Friday, May 9, 2008

Cincinnati Cop Indicted For Alleged Fraudulently Obtained Mortgages In Sale Leaseback, Foreclosure Rescue Scheme

In Cincinnati, Ohio, WLWT-TV Channel 5 reports:

  • A federal grand jury indicted a Cincinnati police officer Thursday on fraud and other charges in connection with an alleged foreclosure scheme. Adrian Mitchell is accused of forging signatures, falsifying documents and taking out fraudulent loans for several hundred thousand. [...] According to authorities, Mitchell bought the homes and rented them back to the previous owners.

  • In one case, investigators said, Mitchell attempted to evict a Springfield Township couple from their home after they fell behind on their rent. Mitchell discovered the husband had hanged himself in the home’s basement and then forged life insurance documents [see Indictment - Counts 1-4], investigators said, which allowed him to collect nearly $200,000 in benefits intended for the man’s widow.

Source: Police Officer Indicted On Federal Fraud Charges.

Regarding the charges related to the alleged fraudulently obtained mortgages in the foreclosure rescue deals, Mitchell was indicted for (see Indictment - Counts 5-12)

  • bank fraud, and
  • mail fraud (multiple counts).

To view the federal grand jury charges, see Indictment - U.S. v. Mitchell.

For other media reports:

Thursday, May 8, 2008

Ten Face Felony Charges In Alleged Southern California Foreclosure Rescue, Equity Stripping Scam

In Southern California, The Press Enterprise reports:

  • Ten San Bernardino County residents face criminal charges of participating in a predatory lending scheme based in Rancho Cucamonga that generated more than $2 million in fraudulent mortgages. A lawsuit filed this week in San Bernardino County Superior Court alleges that the scam was headed by Andrew Whitaker, 52, of Alta Loma, who had a prior real estate-related felony conviction for which he served prison time. Targets of the scheme described by Deputy District Attorney Larry Roberts were homeowners desperately trying to save their homes from foreclosure who thought they were obtaining refinancing but wound up selling their houses to straw buyers. In the process the remaining equity in their houses allegedly was stolen through inflated commissions, escrow charges and other fees.

Those charged are Andrew Webb Whitaker, Karren Marian Whitaker, Katrina Michelle Whitaker, Heather Nicole Whitaker, Mojgan Cox, Jesse Sinclair Cox, Juleanne Le Brooks, Phillip Parker, Jason Vince Harvey, and Andre Thomas Silva.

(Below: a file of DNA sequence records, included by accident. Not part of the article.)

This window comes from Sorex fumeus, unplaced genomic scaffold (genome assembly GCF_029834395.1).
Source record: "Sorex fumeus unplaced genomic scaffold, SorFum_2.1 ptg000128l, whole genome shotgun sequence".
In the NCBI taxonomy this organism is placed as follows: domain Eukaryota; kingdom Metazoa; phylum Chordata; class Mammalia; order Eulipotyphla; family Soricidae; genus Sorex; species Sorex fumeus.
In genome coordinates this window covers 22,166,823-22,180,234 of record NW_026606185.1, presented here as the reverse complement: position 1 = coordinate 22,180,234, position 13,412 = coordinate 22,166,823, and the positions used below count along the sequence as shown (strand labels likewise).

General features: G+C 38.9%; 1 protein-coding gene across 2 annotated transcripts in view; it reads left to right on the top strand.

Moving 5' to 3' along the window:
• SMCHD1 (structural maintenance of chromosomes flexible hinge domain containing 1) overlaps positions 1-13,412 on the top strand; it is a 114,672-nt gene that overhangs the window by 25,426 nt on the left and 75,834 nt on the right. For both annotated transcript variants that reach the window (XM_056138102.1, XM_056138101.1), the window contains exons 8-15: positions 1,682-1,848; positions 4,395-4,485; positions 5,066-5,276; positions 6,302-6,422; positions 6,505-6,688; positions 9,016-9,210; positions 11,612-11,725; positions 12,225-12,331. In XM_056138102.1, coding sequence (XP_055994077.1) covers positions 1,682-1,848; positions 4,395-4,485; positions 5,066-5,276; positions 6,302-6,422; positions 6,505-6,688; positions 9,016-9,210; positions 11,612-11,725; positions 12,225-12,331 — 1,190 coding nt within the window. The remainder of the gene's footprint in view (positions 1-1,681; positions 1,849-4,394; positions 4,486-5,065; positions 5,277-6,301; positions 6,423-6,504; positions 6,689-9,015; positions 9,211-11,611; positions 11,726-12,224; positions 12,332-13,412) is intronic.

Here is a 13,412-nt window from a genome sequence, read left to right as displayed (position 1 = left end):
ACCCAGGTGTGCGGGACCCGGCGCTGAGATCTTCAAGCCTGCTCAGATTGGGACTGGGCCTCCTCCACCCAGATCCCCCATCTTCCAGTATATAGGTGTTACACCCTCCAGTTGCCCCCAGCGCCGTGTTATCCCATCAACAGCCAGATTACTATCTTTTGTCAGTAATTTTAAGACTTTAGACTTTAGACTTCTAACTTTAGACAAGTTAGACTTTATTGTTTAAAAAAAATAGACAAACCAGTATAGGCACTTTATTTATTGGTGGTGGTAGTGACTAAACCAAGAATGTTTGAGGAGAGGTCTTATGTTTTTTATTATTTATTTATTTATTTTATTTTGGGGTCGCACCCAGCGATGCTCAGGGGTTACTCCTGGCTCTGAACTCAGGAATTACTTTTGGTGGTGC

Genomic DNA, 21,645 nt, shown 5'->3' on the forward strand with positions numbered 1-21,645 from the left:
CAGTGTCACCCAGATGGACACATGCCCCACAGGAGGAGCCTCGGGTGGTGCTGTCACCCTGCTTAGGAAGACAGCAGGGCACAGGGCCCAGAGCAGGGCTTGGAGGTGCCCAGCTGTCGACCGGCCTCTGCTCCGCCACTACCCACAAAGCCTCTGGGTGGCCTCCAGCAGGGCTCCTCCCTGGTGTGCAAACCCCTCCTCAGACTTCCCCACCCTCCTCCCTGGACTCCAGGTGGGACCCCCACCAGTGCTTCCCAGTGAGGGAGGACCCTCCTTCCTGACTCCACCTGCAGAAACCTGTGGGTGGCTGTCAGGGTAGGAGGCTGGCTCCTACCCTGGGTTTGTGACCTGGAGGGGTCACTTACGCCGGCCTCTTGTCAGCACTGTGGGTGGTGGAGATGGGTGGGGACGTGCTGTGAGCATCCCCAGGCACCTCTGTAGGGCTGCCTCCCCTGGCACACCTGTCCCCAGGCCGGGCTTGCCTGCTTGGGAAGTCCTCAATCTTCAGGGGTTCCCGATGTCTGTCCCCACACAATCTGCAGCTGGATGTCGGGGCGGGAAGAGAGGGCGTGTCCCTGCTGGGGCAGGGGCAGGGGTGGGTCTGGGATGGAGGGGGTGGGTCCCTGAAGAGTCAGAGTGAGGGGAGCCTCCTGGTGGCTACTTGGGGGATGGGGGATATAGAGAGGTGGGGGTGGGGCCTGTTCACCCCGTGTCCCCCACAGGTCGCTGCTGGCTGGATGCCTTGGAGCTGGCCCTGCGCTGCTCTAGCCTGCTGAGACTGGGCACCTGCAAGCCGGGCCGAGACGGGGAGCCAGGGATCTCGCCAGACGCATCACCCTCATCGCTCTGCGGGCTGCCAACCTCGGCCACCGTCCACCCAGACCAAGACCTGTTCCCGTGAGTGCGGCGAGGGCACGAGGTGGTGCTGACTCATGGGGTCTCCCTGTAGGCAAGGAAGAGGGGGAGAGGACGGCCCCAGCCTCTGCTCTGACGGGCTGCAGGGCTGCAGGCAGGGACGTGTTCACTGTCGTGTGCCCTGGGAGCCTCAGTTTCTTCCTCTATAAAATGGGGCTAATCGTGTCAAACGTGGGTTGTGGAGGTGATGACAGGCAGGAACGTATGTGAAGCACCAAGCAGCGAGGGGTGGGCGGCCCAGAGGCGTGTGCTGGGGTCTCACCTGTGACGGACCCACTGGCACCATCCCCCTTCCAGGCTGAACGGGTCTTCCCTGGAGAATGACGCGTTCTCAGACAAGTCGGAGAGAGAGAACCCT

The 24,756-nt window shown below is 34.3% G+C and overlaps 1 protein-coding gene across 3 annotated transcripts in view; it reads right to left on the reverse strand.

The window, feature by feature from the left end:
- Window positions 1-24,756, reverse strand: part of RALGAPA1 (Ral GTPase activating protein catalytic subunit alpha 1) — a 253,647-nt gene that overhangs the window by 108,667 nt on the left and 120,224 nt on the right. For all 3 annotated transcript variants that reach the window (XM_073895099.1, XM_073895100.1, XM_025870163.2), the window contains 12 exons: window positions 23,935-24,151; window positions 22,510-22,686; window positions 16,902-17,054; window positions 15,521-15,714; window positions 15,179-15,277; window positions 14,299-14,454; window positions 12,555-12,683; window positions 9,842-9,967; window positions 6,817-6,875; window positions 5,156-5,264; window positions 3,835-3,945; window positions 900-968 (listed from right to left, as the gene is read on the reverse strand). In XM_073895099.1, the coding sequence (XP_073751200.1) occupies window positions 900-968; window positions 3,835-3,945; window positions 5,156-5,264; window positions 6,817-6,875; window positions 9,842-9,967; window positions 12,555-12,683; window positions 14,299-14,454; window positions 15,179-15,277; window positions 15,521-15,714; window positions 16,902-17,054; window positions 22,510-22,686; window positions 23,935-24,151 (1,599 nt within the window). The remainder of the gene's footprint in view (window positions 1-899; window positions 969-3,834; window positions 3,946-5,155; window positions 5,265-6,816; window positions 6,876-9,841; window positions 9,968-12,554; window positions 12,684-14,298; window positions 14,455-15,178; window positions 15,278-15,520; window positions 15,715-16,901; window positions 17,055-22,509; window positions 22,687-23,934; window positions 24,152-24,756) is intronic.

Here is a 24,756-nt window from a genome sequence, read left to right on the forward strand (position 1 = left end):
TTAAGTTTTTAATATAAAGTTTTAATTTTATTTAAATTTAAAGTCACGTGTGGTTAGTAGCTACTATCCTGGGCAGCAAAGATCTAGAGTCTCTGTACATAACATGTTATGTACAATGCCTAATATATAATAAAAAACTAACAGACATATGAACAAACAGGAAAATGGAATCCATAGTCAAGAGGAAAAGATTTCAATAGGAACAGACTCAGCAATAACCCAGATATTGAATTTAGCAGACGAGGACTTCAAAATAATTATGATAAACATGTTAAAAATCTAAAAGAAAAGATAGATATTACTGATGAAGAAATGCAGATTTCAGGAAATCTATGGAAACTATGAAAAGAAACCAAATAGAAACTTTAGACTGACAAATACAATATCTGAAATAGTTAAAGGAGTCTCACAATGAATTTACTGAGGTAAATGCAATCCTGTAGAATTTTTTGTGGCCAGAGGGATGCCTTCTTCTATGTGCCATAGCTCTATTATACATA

For more, see 10 San Bernardino County residents accused of predatory mortgage fraud.

See also, San Bernardino County District Attorney Press Release: DA Arrests Predatory Lenders Operating Throughout Southern California.

Go here for criminal prosecutions of foreclosure rescue operators.

Monday, May 5, 2008

Florida Foreclosure Rescue Conveyances With Buyback Right To Be Treated As Equitable Mortgages Unless Established Otherwise

The Florida legislature recently passed a statute regulating foreclosure rescue transactions. One key provision is contained in Florida Statute Sec. 501.1377(6) which creates a rebuttable presumption that any foreclosure rescue transaction involving a lease option or other repurchase agreement is an equitable mortgage. Below is the provision in its entirety (begins at line 345 of the bill):

  • (6) REBUTTABLE PRESUMPTION.--Any foreclosure-rescue transaction involving a lease option or other repurchase agreement creates a rebuttable presumption, solely between the equity purchaser and the homeowner, that the transaction is a loan transaction and the conveyance from the homeowner to the equity purchaser is a mortgage under s. 697.01. Unless the lease option or other repurchase agreement, or a memorandum of the lease option or other repurchase agreement, is recorded in accordance with s. 695.01, the presumption created under this subsection shall not apply against creditors or subsequent purchasers for a valuable consideration and without notice.
[Editor's Note: The reference to "creditors or subsequent purchasers for a valuable consideration and without notice" is a reference to bona fide purchasers / encumbrancers.]
The following comments relate to how this rebuttable presumption could affect the following legal issues involved in foreclosure rescue conveyances: usury, bonafide purchaser, and tenant evictions.


Because the new statute creates the rebuttable presumption that the foreclosure rescue conveyance is a loan, it appears that usury claims by the financially distressed homeowner will be much easier to bring in a lawsuit against a foreclosure rescue operator since the statute clearly places the burden of demonstrating that the so-called "rescue" arrangement was a "true sale" (as opposed to a "financing/refinancing arrangement") on the foreclosure rescue operator. Put simply, the law treats the deal as a secured loan to the financially strapped homeowner unless established otherwise.